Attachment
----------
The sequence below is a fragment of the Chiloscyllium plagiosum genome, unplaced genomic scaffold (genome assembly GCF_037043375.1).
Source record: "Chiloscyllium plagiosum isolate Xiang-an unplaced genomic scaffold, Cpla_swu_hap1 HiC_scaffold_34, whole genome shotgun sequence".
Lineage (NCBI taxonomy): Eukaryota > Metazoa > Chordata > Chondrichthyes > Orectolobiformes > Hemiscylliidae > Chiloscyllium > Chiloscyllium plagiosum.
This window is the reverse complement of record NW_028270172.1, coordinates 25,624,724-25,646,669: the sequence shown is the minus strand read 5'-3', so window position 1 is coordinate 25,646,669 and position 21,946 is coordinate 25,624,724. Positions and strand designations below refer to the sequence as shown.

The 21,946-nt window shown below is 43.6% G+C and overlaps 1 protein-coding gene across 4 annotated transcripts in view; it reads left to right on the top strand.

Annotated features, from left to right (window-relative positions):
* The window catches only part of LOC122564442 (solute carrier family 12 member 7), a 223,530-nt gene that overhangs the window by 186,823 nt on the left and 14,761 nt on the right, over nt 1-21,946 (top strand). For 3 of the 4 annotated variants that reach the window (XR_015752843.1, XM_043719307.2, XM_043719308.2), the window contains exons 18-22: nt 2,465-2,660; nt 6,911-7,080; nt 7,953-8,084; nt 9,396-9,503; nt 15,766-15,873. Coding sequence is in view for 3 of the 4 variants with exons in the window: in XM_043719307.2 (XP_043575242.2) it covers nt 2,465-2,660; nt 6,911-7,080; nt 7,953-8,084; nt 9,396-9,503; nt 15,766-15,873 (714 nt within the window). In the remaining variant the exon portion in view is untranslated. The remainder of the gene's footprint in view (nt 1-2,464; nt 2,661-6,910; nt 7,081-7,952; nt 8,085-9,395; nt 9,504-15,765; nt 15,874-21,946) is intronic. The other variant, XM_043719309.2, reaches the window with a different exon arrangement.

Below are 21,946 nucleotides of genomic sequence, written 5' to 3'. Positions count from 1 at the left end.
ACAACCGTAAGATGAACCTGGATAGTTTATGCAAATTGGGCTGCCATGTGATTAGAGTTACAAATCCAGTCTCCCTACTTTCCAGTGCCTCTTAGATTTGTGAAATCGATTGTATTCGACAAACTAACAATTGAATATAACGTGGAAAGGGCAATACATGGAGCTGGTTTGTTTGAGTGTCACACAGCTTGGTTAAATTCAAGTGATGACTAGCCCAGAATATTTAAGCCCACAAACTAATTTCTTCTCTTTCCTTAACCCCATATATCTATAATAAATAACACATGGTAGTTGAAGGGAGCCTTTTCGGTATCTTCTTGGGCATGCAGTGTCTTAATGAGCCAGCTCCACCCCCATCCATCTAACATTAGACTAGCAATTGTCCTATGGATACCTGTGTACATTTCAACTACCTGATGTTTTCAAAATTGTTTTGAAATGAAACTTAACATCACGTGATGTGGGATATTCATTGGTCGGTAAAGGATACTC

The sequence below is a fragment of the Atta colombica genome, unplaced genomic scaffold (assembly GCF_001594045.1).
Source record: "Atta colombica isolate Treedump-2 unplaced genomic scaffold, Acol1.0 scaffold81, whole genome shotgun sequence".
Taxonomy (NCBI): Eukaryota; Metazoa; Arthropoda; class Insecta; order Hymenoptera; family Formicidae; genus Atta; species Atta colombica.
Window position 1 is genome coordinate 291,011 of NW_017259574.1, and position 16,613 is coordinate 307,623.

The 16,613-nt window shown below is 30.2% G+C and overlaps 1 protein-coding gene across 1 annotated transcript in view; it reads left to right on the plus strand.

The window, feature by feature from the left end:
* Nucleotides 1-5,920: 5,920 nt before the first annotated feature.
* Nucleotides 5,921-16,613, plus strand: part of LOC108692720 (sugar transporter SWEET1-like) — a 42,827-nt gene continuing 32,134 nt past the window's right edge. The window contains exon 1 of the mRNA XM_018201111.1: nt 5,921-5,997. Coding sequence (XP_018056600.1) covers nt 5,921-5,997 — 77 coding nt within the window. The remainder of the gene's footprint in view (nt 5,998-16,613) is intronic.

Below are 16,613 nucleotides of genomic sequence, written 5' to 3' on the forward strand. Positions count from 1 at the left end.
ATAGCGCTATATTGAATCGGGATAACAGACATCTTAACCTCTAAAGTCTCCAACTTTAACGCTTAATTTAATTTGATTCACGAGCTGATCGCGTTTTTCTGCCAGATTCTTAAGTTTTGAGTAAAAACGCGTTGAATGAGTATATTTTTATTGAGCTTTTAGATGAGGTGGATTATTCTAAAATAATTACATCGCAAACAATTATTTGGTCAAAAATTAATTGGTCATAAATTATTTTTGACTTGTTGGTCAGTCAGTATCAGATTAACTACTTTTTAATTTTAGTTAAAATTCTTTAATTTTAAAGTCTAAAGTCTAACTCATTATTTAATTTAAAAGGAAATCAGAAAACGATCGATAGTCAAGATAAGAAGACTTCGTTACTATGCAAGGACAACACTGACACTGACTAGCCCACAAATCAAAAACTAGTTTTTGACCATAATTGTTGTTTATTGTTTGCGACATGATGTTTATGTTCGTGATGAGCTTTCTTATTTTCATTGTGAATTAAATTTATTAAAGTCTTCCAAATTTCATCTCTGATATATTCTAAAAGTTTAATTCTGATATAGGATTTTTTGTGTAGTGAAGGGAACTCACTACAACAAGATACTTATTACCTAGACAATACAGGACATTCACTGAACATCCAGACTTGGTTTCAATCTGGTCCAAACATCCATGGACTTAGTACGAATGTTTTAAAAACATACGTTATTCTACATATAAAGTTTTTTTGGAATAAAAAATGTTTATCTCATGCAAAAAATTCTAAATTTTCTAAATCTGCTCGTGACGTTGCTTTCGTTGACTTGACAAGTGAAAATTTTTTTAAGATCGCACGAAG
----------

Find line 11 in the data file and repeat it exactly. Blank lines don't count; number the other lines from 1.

Source record: "Atta colombica isolate Treedump-2 unplaced genomic scaffold, Acol1.0 scaffold81, whole genome shotgun sequence".